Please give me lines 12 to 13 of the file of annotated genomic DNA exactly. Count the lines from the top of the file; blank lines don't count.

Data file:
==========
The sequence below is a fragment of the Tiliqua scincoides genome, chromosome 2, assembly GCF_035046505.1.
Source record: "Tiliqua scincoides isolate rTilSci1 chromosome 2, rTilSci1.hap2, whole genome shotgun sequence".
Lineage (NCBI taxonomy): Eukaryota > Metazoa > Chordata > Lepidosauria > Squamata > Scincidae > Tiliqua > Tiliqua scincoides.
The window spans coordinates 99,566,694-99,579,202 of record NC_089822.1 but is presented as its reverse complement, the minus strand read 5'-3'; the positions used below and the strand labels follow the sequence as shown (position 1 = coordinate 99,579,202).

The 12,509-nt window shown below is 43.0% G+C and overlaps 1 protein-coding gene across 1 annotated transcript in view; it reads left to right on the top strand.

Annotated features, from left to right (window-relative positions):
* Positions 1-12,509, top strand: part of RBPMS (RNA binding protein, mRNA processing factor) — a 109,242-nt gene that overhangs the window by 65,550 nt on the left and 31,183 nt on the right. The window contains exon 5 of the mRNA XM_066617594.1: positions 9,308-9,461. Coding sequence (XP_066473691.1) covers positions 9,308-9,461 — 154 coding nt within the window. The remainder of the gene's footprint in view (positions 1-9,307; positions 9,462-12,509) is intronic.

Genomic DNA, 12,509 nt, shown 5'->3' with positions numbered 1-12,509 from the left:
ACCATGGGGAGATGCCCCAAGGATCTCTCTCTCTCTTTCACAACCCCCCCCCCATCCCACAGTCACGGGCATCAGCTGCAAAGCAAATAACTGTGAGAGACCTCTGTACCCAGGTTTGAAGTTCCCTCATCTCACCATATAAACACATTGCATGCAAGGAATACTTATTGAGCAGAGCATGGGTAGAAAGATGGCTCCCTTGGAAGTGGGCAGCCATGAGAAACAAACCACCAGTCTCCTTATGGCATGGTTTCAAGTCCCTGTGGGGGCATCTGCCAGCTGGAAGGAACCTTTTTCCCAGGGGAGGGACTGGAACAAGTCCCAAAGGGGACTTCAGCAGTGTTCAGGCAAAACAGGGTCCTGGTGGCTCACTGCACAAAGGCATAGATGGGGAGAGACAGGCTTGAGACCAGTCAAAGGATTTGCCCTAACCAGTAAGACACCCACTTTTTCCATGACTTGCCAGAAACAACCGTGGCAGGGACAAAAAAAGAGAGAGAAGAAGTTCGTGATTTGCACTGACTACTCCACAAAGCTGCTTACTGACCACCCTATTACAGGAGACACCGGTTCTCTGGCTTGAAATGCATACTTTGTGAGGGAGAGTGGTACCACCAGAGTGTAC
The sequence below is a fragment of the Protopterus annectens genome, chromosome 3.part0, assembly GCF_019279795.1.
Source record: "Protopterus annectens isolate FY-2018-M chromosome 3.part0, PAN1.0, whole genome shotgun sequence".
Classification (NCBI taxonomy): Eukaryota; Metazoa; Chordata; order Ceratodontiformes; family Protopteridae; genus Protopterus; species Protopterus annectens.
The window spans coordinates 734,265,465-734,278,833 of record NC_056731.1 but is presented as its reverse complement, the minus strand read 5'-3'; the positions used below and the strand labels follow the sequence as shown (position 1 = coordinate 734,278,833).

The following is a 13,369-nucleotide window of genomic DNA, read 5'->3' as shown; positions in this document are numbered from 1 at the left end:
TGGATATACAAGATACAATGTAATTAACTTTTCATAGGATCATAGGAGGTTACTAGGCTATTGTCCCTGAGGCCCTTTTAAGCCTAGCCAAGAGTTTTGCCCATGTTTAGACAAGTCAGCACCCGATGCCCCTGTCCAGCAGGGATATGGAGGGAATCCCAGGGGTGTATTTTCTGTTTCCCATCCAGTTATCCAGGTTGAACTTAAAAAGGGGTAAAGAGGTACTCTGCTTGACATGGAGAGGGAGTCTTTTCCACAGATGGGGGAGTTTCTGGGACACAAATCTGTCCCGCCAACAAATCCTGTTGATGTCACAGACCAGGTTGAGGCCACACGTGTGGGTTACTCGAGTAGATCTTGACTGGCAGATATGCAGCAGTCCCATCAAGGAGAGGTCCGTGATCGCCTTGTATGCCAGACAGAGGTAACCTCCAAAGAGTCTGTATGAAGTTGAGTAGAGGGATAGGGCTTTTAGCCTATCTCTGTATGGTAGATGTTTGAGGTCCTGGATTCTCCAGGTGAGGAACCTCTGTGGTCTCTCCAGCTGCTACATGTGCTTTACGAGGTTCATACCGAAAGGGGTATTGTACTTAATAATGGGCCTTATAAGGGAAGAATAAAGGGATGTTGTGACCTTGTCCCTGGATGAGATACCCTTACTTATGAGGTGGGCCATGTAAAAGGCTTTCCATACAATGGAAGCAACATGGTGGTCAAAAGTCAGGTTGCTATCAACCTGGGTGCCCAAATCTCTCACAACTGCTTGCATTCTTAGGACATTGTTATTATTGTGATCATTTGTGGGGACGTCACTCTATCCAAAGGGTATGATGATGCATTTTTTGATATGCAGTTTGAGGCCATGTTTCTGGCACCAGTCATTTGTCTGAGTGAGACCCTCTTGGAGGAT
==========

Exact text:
Classification (NCBI taxonomy): Eukaryota; Metazoa; Chordata; order Ceratodontiformes; family Protopteridae; genus Protopterus; species Protopterus annectens.
The window spans coordinates 734,265,465-734,278,833 of record NC_056731.1 but is presented as its reverse complement, the minus strand read 5'-3'; the positions used below and the strand labels follow the sequence as shown (position 1 = coordinate 734,278,833).